Managerial Accounting For Dummies
Book image
Explore Book Buy On Amazon

With the maxi-min criterion, your managerial economics decision is based upon the minimum or worst payoff associated with each action. For each action, you note the minimum payoff.

You make the best of a bad situation by choosing the action whose minimum payoff is best or largest.

Because it doesn’t know what’s going to happen to the price of oil, Global Airlines uses the maxi-min criterion to determine what fare to set. To apply the maxi-min criterion, Global takes the following steps:

  1. Determine the worst payoff for reducing fares. For reduced fares, the possible payoffs are $50, $56, $43, and $35. The worst payoff is $35.

  2. Determine the worst payoff for charging the same fares. For charging the same fares, the possible payoffs are $52, $51, $49, and $41. The worst payoff is $41.

  3. Determine the worst payoff for raising fares. For raised fares, the possible payoffs are $42, $48, $47, and $44. The worst payoff is $42.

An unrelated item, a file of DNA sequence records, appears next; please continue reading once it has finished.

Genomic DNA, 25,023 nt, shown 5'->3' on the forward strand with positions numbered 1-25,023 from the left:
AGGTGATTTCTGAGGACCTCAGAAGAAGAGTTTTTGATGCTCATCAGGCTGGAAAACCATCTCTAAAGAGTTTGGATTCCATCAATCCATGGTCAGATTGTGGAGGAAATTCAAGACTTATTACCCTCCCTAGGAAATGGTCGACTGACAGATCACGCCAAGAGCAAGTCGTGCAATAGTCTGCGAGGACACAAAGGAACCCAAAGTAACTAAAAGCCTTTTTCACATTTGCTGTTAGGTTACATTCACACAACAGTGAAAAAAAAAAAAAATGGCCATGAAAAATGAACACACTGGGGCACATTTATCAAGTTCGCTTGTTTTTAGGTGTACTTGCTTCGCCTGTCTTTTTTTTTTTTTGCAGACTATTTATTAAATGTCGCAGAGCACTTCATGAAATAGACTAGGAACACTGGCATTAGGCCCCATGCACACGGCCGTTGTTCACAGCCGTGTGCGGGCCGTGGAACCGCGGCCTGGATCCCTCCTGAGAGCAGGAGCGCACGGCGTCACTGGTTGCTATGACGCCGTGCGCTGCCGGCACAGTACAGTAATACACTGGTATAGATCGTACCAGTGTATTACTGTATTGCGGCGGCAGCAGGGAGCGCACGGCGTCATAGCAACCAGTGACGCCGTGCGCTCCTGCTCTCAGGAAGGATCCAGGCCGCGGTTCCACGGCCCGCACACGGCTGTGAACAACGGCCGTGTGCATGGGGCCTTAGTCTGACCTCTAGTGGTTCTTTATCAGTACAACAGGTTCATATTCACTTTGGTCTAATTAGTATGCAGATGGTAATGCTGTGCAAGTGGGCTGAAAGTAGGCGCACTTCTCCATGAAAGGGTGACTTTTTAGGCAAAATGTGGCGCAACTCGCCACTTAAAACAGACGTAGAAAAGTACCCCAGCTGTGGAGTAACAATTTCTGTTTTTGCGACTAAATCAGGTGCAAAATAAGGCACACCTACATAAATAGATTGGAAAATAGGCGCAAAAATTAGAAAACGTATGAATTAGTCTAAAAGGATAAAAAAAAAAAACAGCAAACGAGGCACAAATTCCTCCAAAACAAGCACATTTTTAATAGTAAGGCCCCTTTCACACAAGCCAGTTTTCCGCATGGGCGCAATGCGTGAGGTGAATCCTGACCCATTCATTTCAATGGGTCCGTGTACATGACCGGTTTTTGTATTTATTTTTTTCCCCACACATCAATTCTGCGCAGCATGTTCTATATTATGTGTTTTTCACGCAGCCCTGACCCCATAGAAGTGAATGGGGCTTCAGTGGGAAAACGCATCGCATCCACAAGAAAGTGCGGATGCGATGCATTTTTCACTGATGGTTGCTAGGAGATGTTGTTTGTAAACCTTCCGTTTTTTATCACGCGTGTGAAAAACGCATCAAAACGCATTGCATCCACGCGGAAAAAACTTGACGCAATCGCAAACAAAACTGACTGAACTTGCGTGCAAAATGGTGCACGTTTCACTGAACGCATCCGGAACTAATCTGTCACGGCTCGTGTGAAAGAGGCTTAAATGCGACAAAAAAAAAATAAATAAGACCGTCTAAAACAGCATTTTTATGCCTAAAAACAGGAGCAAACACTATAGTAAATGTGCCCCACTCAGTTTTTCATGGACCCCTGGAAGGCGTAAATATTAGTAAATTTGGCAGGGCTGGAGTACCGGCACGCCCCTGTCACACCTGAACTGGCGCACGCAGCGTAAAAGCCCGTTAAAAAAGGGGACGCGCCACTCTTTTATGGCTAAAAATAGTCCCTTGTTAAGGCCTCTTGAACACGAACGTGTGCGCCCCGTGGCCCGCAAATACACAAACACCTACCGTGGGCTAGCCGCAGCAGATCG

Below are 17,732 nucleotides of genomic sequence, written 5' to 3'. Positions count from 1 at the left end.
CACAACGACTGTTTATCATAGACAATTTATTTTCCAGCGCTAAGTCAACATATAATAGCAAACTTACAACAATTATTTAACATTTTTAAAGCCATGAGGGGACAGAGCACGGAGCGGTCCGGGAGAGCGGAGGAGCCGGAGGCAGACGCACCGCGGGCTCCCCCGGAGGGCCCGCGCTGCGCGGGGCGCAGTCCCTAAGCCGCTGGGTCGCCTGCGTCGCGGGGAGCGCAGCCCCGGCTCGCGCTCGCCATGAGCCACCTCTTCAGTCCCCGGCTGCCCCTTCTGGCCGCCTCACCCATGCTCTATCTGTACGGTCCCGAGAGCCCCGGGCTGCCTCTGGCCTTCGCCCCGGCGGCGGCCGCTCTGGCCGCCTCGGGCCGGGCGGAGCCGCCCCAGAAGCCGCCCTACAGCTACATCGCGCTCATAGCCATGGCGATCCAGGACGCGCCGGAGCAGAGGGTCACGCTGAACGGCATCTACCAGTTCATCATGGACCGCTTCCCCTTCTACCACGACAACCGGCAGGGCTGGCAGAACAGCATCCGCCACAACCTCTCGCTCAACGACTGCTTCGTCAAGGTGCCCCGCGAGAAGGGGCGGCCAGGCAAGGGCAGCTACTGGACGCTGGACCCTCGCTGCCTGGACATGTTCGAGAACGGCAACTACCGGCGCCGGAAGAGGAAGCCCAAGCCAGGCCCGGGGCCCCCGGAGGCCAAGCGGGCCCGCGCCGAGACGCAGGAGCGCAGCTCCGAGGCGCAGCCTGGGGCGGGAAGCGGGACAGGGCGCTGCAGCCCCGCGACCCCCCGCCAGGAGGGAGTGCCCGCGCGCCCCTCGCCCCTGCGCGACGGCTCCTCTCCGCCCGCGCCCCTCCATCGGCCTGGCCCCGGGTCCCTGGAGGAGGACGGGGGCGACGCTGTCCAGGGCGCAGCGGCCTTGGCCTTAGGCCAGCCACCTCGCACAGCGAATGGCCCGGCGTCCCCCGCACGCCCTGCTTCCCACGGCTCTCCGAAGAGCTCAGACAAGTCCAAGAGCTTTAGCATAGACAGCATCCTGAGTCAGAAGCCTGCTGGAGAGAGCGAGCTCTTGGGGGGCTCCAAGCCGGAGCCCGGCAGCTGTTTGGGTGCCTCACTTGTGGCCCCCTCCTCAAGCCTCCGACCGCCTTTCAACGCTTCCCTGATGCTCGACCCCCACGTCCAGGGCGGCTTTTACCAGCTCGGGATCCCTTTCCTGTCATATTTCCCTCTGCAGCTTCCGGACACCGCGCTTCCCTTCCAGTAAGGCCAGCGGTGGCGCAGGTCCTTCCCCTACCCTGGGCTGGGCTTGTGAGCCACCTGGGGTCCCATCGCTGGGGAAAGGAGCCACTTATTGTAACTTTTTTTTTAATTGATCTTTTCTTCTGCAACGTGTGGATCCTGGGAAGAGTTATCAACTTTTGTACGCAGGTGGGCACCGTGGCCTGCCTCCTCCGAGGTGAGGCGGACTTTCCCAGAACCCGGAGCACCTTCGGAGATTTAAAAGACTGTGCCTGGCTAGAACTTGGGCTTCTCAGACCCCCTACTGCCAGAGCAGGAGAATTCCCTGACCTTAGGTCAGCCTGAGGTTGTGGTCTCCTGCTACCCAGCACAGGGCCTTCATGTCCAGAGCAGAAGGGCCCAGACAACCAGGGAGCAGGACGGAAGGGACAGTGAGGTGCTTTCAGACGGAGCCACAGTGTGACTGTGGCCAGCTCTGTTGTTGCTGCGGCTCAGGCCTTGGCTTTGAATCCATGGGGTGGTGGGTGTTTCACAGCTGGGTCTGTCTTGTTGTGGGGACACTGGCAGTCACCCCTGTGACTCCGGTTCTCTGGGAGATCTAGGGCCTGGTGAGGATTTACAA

4. Chose the action with the best worst payoff. Global Airlines should raise fares because its worst payoff is $42 million, as compared to reduced fares’ worst payoff of $35 million and same fares’ worst payoff of $41 million.

Global Airlines raises fares because its worst payoff is $42 million. However, $42 million isn’t necessarily the profit it makes. The actual profit ultimately depends upon which state of nature actually occurs. So the actual profit depends on what actually happens to the price of oil.

The advantage of the maxi-min criterion is its simplicity. However, this criterion’s disadvantages include its emphasis on only the worst possible outcome of an action. Therefore, variation in payoffs and the better payoffs are ignored. In addition, this criterion ignores an outcome’s probability of occurring. It ignores risk.

The maxi-min criterion is used when you’re very conservative, and as a result you have a strong aversion to risk. This standard can be a good rule to use with a new business, when the firm’s continued existence necessitates that you avoid losses.

About This Article

This article is from the book:

About the book author:

Mark P. Holtzman, PhD, CPA, is chair of the Department of Accounting and Taxation at Seton Hall University in South Orange, New Jersey. He has taught accounting at the college level for 17 years and runs the Accountinator website at, which gives practical accounting advice to entrepreneurs.

This article can be found in the category: